Paper Weights and Thicknesses Explained


In Europe, paper is measured in GSM. This stands for ‘Grams per square metre’ and means exactly that ie how many grams a single sheet of paper weighs measuring 1m x 1m.

Common paper weights in cut sheets are:

A low quality sheet used in photo copiers is often 80gsm, where as a letterhead would commonly be printed on either 100gsm or 120gsm. Papers weighing either 130gsm or 150gsm are generally used for leaflets or flyers.

Anything weighing more than 170gsm is generally classified as board. At this weight a second measure can be used that indicates the thickness of the sheet. This measurement is given in microns where 1 micron = 1/1000 of a millimetre. This can be confusing as different sheets may weigh the same in GSM but have different thicknesses in microns. For example a piece of balsa wood and a piece of oak may be the same thickness but will weigh very different amounts. This is due to a number of factors during the manufacture of the board. These can include the type of coating on the board, the amount of virgin fibres used or bulkiness of the raw material.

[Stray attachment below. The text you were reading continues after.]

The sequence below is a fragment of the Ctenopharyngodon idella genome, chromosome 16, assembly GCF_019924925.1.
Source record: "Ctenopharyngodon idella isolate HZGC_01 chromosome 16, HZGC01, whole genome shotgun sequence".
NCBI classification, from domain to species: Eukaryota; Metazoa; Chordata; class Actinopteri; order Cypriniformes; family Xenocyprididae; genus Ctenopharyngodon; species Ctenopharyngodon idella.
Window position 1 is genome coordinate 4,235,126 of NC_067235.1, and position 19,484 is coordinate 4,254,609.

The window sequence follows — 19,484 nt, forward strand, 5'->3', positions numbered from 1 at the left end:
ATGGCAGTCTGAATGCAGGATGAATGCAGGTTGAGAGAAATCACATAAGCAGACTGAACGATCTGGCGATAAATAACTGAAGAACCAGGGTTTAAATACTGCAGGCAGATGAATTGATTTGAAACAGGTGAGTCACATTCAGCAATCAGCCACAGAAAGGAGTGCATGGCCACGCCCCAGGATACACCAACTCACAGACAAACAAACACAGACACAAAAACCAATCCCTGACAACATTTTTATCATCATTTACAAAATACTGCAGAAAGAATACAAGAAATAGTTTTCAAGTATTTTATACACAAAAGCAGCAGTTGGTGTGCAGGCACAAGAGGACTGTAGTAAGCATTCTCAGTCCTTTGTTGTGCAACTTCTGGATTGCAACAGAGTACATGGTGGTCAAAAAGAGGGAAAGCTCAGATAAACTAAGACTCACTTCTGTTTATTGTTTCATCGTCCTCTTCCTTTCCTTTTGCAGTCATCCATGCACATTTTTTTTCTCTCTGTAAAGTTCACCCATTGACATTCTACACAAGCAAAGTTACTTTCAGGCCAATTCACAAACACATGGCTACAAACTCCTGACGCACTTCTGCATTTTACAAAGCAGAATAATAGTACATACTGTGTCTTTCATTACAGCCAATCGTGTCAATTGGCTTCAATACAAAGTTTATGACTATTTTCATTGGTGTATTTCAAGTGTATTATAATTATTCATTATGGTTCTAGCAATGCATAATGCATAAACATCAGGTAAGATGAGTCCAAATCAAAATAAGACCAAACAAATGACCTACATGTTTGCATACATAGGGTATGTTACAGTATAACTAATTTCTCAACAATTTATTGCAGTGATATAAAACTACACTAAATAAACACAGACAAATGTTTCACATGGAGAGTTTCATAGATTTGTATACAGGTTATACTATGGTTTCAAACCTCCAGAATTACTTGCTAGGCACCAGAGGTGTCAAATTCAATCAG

Although paper is not quite as extreme, variations can occur between printed jobs that use different boards that might weigh the same but that have different thicknesses. This is most notable in uncoated boards with cheaper grades having the same thickness but weighing less than more superior grades.

Common board weights and their approximate thicknesses are:

Business cards are commonly 350gsm or 400gsm, postcards can vary from 250gsm to 350gsm and drop cards are often 300gsm.

As it is more common for paper and board to be sold in GSM it is easier to use this measure for both paper and board grades however if in doubt, samples can always be supplied.

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